Pairing  in an elliptic curve cryptosystem is a function which maps a pair of elliptic curve points to an element of a multiplicative group in a finite field. It has been applied to key agreement, signatures, broadcast encryption, and identity-based encryption widely. In the following, we will review the definitions and properties of pairings.
2.1.1. Bilinear Pairing
We briefly describe the concept of bilinear pairing . Let and be abelian groups written in additive notation with prime order and identity elements and , respectively, such that and , where and . Suppose that is a cyclic group of order written in multiplicative notation with identity element . Now we have the groups , , and . The mapping function is
Typically, and are subgroups of the points on an elliptic curve over a finite field and is a subgroup of a multiplicative group over a finite field.
In addition, the following additional properties must be satisfied:(i)bilinearity , and , for all ;(ii)nondegeneracy , with , such that , , with , such that , and , ;(iii)computability if and , there exists an efficient algorithm which can compute in polynomial time.
The schemes in Section 3 use symmetric bilinear pairing, so they set . In order to make the following decisional problems remain hard, we set and there is no polynomial-time computable isomorphism , such that , where is a generator of and is a generator of .
2.2. Hard Problems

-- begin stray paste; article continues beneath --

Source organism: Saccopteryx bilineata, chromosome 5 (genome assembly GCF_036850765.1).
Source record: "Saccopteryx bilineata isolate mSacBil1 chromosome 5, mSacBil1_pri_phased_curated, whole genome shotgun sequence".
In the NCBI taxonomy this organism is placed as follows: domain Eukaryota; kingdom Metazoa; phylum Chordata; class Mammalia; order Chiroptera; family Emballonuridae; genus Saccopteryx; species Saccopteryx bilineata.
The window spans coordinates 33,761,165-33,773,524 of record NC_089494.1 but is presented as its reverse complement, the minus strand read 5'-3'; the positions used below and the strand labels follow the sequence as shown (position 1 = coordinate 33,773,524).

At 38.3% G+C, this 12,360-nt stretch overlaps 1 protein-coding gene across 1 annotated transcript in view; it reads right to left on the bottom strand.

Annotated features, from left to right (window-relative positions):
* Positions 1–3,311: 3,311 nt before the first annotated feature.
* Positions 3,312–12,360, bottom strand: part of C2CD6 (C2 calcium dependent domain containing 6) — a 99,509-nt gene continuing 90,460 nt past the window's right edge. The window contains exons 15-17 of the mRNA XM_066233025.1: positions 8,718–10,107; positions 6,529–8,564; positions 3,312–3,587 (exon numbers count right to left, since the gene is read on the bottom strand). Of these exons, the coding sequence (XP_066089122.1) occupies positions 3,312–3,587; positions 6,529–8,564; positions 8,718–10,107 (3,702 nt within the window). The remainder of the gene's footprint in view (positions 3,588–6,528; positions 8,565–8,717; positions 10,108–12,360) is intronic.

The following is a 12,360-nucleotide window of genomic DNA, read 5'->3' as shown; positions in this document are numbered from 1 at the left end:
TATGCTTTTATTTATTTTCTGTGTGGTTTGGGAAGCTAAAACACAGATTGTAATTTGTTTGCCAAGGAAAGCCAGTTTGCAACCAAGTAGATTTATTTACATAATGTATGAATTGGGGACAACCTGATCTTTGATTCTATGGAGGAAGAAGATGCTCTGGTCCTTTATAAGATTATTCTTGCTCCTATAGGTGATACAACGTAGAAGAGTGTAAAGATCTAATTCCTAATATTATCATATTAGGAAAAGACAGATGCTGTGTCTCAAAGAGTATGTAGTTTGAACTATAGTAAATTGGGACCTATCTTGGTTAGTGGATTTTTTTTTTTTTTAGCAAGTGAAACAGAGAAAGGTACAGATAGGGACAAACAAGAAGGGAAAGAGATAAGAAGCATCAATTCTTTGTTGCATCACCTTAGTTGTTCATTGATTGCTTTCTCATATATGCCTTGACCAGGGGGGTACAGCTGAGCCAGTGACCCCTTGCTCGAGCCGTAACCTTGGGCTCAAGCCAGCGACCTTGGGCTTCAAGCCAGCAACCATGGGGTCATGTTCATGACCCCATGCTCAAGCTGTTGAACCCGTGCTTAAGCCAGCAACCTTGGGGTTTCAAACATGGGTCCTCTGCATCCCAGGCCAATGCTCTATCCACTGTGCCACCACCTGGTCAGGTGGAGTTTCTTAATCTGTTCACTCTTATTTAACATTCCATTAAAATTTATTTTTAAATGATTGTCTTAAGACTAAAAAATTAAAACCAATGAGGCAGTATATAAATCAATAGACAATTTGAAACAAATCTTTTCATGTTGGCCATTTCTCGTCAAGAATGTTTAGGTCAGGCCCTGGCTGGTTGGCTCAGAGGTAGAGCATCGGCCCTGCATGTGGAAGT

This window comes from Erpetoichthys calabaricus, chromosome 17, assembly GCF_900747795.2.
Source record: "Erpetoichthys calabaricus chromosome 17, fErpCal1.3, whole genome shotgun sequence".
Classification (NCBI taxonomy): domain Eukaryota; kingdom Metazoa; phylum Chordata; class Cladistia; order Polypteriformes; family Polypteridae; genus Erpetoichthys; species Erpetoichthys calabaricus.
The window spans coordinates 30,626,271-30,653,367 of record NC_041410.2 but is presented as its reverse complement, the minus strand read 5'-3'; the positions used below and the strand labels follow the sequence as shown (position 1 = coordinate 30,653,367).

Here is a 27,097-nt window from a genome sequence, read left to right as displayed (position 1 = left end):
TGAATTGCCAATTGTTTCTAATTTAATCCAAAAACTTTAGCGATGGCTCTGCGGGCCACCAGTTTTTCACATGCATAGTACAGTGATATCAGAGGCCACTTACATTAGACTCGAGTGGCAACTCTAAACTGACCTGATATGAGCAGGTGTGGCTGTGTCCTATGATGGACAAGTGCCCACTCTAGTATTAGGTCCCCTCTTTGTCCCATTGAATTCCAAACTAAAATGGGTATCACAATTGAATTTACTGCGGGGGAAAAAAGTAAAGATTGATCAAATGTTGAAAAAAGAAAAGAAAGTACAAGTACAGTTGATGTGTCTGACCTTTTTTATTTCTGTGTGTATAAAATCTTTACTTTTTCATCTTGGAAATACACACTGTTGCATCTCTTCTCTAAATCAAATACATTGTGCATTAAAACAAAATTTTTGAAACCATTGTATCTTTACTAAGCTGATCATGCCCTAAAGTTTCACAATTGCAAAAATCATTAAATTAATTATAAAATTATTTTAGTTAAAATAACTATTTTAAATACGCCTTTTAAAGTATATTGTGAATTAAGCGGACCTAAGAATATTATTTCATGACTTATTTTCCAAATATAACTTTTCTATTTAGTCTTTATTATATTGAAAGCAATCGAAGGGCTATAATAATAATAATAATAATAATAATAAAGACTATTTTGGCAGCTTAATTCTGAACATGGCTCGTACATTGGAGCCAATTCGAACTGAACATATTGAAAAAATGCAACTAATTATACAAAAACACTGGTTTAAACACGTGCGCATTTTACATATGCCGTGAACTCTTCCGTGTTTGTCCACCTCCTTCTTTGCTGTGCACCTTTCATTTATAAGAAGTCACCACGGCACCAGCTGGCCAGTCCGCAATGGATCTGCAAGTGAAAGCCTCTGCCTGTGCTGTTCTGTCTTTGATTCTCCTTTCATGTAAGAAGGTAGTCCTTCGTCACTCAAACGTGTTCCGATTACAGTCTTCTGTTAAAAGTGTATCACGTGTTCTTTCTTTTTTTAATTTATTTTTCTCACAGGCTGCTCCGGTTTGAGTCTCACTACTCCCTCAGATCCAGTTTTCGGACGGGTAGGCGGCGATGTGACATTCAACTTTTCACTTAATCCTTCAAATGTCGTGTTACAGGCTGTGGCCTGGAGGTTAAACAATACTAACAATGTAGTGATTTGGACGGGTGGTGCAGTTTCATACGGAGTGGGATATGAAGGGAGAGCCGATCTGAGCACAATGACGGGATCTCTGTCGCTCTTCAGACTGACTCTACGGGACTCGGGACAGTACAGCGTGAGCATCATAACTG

(1) The Discrete Logarithm (DL) problem: given , find an integer such that .(2) The Computational Diffie-Hellman (CDH) problem: for , given , compute .(3) The Decisional Diffie-Hellman (DDH) problem: for , given where (mod ) or is decided by flipping a coin. Output “Yes” if (mod ); otherwise output “No”.(4) The Divisible Computational Diffie-Hellman (DCDH) problem : for , given , compute .(5) The Decisional Linear Diffie-Hellman (DLDH) problem in [22, 23]: for , given , where or is decided by flipping a coin. Output “Yes” if ; otherwise output “No”. This hard problem was first proposed by Boneh et al.  in 2004 and then Boyen and Waters  extended it to asymmetric bilinear groups in 2006.(6) The co-Bilinear Diffe-Hellman (co-BDH) problem : given and in asymmetric bilinear map groups , compute . We propose the variant-CDH problem and extend the DLDH problem to the -LDH and -DLDH problems. We will prove that they are also hard in Section 4.(7) The Variant Computational Diffie-Hellman (variant-CDH) problem: given and , compute .(8) The n-Linear Diffie-Hellman (-LDH) problem: given , ’s, and ’s for all , with , , , and , compute .(9) The Decisional n-Linear Diffie-Hellman (-DLDH) problem: given , , ’s, and ’s for all , with , , , and , where or is decided by flipping a coin. Output “Yes” if ; otherwise output “No”.